Pakistani diplomat Nabeel Munir was appointed Chair of G-77 and China in late 2021 and in the lead up to COP27 (before the floods hit Pakistan in August), Ambassador Munir in June at the Bonn Intersessional (a two-week long conference at the mid-point between COPs) wrote to the UNFCCC. He formally asked for “Matters relating to funding arrangement for addressing loss and damage” be placed under the Agenda item “Matters Relating to Finance” on the provisional agenda of the COP.
The developing countries of the world had left Glasgow at COP26 a year earlier upset that they did not get an agreement on loss and damage and were determined to push through an agreement on a Loss and Damage Finance Facility in Egypt. However, all that had been promised to them was a vague three years long “Glasgow Dialogue on Loss and Damage”, a conversation space about how to technically look at loss and damage instead of actually setting up a fund itself. According to Kasmala Kakakhel, “this coming on the formal agenda of the COP (by Pakistan) was what allowed for the outcome to be what it was”.
She pointed out that in 2007 it was also Munir Akram, then Chair of the G77 and China who was responsible for keeping G-77 together and helping to push through the Bali Action Plan when the UN climate talks were in danger of collapsing. The adoption of the "Bali Roadmap" set the agenda for two years of negotiations leading to the Copenhagen Summit of 2009. That in turn led to the Paris Agreement of 2015.
In Bali the G-77 bloc managed to exert pressure on the US, with one member saying that if the US was not willing to provide leadership in tackling climate change, it should "get out of the way and leave it to the rest of us". In the end the US relented and the Bali Roadmap was born. Even earlier during the Earth Summit of 1992, it was Pakistan’s top diplomat, Ambassador Jamsheed Marker who was responsible for inserting the word ‘Framework’ into the UNFCCC. The late Ambassador Jamsheed Marker was one of the country’s most distinguished diplomats. Pakistani diplomats have always shined these climate negotiations whenever given a leadership role.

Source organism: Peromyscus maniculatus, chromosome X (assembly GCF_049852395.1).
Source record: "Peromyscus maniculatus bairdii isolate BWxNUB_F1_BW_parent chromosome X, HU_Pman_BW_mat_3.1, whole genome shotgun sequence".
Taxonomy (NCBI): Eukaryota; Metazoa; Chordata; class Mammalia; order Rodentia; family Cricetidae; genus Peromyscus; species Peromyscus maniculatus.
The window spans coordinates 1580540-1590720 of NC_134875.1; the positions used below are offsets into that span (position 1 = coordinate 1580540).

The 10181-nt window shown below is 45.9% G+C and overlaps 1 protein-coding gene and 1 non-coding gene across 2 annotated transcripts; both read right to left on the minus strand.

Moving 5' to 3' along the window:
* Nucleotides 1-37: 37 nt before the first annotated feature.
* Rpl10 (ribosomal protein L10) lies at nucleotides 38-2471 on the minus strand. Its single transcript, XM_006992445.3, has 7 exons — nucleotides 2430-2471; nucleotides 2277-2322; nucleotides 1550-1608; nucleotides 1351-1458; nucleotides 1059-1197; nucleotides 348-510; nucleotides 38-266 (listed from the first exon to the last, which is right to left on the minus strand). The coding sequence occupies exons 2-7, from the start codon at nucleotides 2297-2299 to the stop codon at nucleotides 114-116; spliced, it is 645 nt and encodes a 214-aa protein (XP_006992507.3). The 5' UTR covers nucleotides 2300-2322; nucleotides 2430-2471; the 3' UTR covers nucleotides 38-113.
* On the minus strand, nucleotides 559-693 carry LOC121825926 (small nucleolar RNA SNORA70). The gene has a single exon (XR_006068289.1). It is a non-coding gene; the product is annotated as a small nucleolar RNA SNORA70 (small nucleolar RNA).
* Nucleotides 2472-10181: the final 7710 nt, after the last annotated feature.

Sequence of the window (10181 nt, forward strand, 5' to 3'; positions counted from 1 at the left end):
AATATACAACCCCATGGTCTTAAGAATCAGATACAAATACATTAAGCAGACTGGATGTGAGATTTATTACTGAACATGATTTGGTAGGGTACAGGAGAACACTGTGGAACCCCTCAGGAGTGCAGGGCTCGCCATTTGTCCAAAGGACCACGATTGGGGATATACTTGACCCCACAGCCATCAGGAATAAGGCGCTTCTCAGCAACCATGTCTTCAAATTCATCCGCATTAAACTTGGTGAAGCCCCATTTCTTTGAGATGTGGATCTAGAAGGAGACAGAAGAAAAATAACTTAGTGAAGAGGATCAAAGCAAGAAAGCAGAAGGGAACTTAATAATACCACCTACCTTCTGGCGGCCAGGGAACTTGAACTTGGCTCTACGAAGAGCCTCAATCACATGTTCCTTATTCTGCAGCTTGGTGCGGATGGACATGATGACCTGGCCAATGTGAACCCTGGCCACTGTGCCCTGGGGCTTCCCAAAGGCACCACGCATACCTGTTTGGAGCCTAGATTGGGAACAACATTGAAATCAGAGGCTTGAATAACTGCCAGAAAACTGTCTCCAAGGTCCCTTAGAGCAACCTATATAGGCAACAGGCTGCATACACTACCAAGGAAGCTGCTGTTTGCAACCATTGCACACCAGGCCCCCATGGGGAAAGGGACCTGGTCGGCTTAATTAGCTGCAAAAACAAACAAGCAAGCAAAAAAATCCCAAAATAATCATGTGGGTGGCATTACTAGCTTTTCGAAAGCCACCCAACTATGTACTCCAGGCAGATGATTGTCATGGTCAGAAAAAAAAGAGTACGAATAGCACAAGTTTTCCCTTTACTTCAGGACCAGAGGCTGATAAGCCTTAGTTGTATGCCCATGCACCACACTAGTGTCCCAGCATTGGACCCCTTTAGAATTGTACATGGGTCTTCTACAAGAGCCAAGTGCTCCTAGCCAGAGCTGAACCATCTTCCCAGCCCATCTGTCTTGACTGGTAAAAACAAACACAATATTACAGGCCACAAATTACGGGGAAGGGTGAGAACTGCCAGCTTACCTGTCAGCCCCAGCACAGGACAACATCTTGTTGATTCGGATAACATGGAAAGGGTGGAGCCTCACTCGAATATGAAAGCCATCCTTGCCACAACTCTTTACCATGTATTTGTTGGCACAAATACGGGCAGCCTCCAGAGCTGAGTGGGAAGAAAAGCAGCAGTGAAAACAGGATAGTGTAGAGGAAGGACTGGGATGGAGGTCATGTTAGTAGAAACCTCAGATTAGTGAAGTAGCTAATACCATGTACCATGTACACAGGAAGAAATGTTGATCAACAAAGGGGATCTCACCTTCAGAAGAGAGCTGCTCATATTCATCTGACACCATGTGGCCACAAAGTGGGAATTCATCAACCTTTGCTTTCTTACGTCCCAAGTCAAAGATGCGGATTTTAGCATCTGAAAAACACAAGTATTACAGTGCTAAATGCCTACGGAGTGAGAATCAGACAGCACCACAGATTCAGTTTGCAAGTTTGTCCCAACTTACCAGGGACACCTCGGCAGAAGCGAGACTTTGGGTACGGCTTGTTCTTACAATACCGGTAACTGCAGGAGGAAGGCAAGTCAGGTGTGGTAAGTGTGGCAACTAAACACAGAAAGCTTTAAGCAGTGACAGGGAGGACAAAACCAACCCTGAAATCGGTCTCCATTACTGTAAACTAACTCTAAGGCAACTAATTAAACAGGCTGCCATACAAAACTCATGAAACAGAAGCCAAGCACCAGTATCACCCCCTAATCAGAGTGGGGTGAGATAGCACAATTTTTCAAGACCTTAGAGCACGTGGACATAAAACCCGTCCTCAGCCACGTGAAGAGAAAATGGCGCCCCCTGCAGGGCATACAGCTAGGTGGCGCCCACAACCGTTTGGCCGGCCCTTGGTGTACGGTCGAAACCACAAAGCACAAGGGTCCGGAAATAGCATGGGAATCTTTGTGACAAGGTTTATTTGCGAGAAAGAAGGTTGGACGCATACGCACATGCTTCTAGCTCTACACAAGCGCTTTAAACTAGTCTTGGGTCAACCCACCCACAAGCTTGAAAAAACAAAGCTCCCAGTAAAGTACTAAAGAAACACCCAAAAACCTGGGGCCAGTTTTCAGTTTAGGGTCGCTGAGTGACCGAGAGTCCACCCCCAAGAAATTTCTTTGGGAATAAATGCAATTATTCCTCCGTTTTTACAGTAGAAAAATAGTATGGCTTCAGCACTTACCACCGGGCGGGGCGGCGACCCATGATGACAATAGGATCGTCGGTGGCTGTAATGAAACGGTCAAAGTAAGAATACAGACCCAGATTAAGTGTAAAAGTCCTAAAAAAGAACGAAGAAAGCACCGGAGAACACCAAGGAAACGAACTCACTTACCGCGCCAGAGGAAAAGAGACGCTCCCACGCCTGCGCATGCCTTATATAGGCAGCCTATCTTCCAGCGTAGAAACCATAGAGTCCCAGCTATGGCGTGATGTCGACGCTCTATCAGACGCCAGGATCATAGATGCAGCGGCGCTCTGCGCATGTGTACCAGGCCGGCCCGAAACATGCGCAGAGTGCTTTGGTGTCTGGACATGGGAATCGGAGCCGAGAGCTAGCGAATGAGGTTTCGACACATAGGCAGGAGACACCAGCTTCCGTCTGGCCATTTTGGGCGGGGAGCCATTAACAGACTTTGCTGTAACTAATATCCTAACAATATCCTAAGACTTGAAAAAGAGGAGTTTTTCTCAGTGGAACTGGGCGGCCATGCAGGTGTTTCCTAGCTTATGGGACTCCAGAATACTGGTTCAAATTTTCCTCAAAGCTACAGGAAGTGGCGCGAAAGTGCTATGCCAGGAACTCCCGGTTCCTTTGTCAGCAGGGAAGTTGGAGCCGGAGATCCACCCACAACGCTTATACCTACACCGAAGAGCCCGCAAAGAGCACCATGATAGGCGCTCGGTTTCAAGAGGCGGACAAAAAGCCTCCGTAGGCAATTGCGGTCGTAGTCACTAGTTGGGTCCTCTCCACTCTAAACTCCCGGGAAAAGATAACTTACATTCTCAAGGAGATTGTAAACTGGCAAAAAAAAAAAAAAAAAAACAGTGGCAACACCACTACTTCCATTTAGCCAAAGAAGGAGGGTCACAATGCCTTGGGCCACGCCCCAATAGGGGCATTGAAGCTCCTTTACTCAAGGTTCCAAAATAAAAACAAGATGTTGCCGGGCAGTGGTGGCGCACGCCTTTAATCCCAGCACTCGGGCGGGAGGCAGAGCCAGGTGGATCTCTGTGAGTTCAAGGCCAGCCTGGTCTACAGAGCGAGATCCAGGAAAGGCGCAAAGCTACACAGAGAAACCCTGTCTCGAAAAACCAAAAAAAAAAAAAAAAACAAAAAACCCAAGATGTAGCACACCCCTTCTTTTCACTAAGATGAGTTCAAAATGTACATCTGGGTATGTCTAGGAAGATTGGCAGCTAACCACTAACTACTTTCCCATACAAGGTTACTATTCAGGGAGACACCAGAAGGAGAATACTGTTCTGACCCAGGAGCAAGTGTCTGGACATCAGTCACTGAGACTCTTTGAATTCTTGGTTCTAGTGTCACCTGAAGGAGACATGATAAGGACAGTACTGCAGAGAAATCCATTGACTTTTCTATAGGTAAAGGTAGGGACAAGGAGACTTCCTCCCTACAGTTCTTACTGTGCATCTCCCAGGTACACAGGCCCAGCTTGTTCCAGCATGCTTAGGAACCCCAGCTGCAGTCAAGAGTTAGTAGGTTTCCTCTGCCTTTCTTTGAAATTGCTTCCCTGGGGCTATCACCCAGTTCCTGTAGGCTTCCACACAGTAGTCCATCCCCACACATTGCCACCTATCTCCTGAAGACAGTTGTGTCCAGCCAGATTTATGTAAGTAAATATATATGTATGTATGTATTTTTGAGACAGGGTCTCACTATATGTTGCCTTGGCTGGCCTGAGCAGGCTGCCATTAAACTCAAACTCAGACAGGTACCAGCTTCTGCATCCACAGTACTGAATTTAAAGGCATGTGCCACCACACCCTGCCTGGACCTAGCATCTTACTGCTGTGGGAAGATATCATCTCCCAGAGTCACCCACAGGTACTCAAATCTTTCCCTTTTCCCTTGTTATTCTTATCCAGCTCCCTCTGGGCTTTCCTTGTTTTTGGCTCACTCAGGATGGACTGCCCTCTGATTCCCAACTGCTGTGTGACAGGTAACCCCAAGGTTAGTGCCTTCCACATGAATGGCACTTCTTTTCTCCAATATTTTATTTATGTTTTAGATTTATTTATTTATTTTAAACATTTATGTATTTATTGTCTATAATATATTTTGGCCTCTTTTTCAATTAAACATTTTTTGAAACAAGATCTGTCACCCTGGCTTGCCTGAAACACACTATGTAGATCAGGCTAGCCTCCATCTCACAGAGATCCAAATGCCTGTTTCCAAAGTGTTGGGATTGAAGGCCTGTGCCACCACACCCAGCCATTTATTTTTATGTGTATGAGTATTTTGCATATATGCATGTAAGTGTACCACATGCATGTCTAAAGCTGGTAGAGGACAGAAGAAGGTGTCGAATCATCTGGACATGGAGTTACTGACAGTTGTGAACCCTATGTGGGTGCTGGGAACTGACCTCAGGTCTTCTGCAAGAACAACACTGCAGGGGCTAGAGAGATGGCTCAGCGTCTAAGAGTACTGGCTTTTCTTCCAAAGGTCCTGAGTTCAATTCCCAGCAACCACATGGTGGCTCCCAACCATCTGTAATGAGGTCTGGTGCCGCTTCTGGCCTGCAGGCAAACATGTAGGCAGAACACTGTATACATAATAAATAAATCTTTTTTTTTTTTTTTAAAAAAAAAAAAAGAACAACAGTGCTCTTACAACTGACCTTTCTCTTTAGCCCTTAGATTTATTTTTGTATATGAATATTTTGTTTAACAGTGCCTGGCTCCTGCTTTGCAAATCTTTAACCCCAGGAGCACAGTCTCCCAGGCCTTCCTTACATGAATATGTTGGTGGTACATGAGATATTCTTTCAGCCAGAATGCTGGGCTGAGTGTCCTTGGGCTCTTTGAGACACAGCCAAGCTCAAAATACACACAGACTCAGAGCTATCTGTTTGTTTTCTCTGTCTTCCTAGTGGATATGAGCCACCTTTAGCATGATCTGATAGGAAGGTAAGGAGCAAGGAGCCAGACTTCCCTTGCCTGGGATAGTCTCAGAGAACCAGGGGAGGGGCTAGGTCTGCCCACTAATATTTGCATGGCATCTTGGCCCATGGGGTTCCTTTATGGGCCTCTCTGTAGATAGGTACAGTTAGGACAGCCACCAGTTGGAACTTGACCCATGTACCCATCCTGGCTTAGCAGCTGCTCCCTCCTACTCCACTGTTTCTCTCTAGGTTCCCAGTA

“COP27 is great example of how Pakistan can position itself to deliver not only for itself but lead the voices of developing countries at the international level. It requires three ingredients: pre-alignment by securing a leadership seat in the technical process, political push, and razor-sharp focus on the outcome. Before landing at COP27, Pakistan secured the Chair of G77+ China (representing 134 countries). Realizing the growing challenge of climate impacts as displayed by the catastrophic flooding this year, a clear political will was created. Finally, the clarity of establishment of Loss and Damage Fund allowed all technical and political capital to focus on one outcome, which was finally gaveled in after a long negotiating fight”, explained Kakakhel who was up all night with the negotiating team and stayed in Sharm El Sheikh until Sunday morning. The conference was supposed to have ended on Friday afternoon but was extended for almost 40 hours.
The fund does not have any money in it as yet and it will take at least a year if not longer for the ‘Transitional Committee’ to deliver in line with its needs when it presents the structure of the Loss and Damage Fund at COP28 to be held in Dubai in the UAE next year. However, a start has been made in the march towards climate justice.
The conference was supposed to have ended on Friday afternoon but was extended for almost 40 hours.
According to Kakakhel, “How much money will ultimately come to Pakistan through the Loss and Damage Fund is one conversation, but the fact that it can play a winning hand at climate diplomacy is another feat to appreciate. Pakistan must consolidate its position and use its relevance in the international climate policy space for other foreign policy objectives.”
Another good news is that Ambassador Munir has been elected as Chair of the Subsidiary Body for Implementation (SBI) for two years at the COP. The SBI and its work have been at the heart of all implementation issues under the UNFCCC. Pakistan’s Foreign Office will now be shaping the direction of the negotiations for the next two years and the election of Ambassador Munir is a testament to his credentials.
For now, according to the Foreign Office: “Pakistan looks forward to the early operationalization of the Fund, with the hope that the Fund would bridge a major gap in the climate finance architecture”. Pakistan, along with the Global South, has demonstrated great determination in acquiring this finance facility given that their losses have been much more than they can handle on their own. In the end, the longer big emitters delay climate mitigation, the more costly it will be for everyone.